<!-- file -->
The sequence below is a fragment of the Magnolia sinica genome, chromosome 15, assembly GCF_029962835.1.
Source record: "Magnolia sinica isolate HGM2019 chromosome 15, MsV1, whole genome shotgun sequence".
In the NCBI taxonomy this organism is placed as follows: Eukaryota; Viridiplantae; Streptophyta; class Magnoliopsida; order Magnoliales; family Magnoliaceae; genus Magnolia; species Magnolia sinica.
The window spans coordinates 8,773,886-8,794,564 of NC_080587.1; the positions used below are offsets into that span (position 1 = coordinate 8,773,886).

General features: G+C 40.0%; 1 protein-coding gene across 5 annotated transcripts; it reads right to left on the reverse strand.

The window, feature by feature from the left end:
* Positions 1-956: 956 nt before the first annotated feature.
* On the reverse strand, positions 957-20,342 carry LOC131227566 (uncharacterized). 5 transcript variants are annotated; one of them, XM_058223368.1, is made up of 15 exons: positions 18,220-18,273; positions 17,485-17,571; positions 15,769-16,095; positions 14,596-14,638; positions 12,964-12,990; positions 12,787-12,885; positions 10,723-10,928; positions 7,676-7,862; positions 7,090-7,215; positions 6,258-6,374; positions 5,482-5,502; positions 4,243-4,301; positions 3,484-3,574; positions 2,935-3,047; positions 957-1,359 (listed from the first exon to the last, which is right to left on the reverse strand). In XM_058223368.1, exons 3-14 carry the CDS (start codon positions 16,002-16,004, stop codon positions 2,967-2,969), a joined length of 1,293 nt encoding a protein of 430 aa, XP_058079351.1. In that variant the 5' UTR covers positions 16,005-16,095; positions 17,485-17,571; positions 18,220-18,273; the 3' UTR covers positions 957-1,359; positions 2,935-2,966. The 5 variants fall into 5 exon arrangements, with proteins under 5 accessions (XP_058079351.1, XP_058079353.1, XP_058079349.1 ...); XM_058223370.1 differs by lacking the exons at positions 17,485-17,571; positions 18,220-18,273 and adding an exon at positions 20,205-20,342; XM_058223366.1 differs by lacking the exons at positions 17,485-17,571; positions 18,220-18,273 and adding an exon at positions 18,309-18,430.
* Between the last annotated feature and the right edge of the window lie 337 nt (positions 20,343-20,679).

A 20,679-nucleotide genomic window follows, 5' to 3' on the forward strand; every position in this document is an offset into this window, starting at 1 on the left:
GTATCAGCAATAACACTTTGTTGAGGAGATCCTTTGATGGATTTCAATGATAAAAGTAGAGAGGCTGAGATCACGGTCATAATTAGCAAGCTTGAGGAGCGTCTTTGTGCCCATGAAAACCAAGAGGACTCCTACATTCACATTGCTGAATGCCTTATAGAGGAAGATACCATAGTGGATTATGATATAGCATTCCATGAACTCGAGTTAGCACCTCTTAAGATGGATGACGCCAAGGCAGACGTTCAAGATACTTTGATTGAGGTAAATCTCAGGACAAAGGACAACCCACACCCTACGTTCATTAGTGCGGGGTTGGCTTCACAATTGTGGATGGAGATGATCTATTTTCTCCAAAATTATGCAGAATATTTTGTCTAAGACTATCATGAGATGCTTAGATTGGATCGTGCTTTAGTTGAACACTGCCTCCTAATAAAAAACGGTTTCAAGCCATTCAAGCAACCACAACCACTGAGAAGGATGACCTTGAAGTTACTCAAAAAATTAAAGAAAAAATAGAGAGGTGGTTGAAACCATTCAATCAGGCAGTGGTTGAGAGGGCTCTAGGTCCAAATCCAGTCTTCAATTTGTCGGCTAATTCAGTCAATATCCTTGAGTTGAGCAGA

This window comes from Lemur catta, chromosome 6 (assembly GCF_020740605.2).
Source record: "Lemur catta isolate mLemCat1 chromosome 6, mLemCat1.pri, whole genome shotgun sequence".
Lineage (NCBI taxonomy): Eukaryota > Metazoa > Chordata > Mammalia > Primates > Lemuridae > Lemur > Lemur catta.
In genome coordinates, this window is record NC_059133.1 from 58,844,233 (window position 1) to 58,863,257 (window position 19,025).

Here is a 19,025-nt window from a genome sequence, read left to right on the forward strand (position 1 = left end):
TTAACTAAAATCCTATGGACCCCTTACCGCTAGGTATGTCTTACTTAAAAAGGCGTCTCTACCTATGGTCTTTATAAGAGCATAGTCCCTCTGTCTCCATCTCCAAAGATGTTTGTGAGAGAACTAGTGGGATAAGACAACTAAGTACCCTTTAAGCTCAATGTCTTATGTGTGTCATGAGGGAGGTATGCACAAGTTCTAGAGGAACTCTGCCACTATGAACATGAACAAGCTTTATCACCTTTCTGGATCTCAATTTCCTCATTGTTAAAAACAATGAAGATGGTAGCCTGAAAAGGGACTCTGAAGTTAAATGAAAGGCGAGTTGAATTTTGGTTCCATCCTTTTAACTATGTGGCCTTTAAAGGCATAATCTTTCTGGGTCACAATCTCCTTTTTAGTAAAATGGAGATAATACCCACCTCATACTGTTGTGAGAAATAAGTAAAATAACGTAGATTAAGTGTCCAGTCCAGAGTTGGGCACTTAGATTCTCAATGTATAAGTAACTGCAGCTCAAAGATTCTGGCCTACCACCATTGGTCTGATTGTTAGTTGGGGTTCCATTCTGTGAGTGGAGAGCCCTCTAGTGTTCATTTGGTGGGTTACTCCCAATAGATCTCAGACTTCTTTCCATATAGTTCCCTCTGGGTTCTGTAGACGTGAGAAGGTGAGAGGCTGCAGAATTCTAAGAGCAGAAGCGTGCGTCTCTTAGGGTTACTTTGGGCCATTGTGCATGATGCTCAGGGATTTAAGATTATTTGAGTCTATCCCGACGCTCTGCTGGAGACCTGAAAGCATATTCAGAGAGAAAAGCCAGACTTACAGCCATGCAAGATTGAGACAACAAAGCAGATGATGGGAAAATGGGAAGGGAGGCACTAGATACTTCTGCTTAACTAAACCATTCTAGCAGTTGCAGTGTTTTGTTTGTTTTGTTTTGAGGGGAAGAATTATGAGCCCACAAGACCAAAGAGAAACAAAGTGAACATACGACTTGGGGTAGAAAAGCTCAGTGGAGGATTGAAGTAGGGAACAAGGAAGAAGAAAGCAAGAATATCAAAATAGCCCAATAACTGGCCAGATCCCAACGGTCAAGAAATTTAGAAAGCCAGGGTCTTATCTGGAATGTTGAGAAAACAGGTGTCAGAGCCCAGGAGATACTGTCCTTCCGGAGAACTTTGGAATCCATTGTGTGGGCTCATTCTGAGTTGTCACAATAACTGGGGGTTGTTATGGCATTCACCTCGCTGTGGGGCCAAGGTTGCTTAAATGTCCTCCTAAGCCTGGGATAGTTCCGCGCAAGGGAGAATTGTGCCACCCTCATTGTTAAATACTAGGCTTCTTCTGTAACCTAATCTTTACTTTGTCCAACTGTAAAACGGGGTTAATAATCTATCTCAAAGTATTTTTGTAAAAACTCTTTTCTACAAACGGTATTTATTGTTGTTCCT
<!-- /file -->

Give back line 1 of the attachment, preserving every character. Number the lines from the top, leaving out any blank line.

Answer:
The sequence below is a fragment of the Magnolia sinica genome, chromosome 15, assembly GCF_029962835.1.